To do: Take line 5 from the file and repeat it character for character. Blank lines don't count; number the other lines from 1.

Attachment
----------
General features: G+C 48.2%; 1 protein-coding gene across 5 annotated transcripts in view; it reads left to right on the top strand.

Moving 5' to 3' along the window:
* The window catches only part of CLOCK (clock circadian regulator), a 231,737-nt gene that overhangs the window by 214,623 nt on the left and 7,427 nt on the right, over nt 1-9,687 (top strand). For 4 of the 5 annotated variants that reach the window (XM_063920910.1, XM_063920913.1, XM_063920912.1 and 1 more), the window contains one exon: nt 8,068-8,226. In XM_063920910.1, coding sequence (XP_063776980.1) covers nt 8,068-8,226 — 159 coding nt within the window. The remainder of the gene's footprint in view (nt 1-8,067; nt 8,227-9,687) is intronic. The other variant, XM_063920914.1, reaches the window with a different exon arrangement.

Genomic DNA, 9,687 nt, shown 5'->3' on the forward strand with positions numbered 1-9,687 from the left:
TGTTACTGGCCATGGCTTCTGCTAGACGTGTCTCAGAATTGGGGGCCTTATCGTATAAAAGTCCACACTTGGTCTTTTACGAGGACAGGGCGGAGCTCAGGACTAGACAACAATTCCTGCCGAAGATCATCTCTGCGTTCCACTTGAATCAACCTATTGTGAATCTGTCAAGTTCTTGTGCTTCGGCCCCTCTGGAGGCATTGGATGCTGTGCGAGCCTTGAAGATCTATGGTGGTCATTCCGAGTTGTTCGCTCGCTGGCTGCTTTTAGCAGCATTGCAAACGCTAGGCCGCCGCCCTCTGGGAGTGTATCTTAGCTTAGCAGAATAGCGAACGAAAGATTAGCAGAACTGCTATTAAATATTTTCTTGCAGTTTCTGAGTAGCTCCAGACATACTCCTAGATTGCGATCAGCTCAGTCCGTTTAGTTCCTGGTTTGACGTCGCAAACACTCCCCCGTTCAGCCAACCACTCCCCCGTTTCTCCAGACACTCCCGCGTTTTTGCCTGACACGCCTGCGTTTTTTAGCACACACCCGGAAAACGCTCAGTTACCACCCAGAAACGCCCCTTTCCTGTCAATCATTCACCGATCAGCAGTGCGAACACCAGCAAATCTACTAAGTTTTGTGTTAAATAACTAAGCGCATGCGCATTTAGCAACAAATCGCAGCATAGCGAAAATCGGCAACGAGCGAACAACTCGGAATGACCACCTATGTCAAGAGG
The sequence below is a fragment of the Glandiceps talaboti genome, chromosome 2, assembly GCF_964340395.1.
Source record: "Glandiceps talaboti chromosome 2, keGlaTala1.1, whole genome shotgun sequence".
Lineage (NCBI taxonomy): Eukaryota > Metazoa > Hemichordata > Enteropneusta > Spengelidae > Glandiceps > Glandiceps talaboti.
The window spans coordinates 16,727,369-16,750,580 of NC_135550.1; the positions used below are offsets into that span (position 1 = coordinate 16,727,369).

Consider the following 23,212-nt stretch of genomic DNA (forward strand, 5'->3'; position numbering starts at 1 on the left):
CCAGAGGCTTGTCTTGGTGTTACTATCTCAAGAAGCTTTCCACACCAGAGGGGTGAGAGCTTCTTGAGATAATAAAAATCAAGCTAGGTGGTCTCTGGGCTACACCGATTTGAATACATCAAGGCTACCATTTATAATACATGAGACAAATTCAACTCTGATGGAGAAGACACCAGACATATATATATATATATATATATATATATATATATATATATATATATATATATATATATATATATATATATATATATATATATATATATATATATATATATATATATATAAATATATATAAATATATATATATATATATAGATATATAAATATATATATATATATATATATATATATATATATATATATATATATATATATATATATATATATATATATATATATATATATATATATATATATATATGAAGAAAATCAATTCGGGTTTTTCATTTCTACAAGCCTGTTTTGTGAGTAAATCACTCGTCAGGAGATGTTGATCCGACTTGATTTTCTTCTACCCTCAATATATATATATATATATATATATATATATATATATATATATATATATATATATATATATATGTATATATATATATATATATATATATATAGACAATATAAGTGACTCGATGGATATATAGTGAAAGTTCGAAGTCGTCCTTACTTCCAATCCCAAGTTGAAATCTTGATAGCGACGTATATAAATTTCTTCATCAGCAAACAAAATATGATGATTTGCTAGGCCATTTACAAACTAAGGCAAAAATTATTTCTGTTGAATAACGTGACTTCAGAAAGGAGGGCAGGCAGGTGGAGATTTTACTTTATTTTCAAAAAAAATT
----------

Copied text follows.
TGTTACTGGCCATGGCTTCTGCTAGACGTGTCTCAGAATTGGGGGCCTTATCGTATAAAAGTCCACACTTGGTCTTTTACGAGGACAGGGCGGAGCTCAGGACTAGACAACAATTCCTGCCGAAGATCATCTCTGCGTTCCACTTGAATCAACCTATTGTGAATCTGTCAAGTTCTTGTGCTTCGGCCCCTCTGGAGGCATTGGATGCTGTGCGAGCCTTGAAGATCTATGGTGGTCATTCCGAGTTGTTCGCTCGCTGGCTGCTTTTAGCAGCATTGCAAACGCTAGGCCGCCGCCCTCTGGGAGTGTATCTTAGCTTAGCAGAATAGCGAACGAAAGATTAGCAGAACTGCTATTAAATATTTTCTTGCAGTTTCTGAGTAGCTCCAGACATACTCCTAGATTGCGATCAGCTCAGTCCGTTTAGTTCCTGGTTTGACGTCGCAAACACTCCCCCGTTCAGCCAACCACTCCCCCGTTTCTCCAGACACTCCCGCGTTTTTGCCTGACACGCCTGCGTTTTTTAGCACACACCCGGAAAACGCTCAGTTACCACCCAGAAACGCCCCTTTCCTGTCAATCATTCACCGATCAGCAGTGCGAACACCAGCAAATCTACTAAGTTTTGTGTTAAATAACTAAGCGCATGCGCATTTAGCAACAAATCGCAGCATAGCGAAAATCGGCAACGAGCGAACAACTCGGAATGACCACCTATGTCAAGAGG